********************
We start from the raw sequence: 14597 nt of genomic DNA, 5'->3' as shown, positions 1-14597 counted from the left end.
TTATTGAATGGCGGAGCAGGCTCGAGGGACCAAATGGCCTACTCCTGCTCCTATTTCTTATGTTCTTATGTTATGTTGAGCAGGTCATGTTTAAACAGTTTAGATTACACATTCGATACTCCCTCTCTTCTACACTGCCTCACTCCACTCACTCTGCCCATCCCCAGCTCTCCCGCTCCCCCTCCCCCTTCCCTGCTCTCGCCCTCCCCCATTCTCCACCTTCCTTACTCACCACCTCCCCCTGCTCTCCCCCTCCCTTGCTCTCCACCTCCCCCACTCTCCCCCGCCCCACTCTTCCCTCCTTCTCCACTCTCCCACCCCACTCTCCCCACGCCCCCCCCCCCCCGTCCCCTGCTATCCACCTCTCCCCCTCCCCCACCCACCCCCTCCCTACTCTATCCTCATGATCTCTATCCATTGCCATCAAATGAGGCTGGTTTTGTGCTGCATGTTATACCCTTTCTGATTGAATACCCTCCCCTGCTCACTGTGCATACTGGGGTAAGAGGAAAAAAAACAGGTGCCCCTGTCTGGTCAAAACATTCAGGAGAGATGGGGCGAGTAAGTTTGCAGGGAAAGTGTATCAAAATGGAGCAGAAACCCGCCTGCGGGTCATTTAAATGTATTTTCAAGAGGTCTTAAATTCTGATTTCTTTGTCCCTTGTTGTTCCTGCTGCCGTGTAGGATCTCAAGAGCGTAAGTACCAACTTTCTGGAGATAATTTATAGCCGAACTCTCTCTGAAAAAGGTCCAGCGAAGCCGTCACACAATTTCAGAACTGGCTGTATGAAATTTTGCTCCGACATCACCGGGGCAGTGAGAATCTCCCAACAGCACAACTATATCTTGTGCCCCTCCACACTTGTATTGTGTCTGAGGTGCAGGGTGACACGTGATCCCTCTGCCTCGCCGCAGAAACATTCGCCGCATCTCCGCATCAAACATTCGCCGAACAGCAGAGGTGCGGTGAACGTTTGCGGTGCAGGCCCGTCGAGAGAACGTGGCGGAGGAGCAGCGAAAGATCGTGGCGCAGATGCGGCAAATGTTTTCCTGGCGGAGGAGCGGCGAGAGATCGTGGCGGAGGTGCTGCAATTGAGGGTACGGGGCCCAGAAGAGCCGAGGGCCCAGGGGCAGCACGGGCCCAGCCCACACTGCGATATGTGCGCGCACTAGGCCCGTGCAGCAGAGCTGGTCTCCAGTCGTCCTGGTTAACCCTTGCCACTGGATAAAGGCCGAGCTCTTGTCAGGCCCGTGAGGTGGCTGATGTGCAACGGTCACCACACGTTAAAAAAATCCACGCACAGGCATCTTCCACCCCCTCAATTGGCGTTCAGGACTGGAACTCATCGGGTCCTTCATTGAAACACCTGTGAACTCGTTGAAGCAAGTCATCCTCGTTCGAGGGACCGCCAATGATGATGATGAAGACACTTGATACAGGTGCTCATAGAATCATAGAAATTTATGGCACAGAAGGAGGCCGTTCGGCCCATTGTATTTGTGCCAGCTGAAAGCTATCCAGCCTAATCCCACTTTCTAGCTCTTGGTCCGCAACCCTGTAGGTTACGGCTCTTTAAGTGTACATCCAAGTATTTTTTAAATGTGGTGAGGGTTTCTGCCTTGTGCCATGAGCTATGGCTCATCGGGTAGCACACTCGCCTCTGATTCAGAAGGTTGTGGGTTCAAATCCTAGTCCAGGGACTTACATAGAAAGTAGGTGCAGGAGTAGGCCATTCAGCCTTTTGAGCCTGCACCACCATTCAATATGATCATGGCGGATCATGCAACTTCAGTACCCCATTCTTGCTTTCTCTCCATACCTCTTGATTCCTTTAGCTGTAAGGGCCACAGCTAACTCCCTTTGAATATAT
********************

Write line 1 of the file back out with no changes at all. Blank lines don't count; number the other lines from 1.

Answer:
We start from the raw sequence: 14597 nt of genomic DNA, 5'->3' as shown, positions 1-14597 counted from the left end.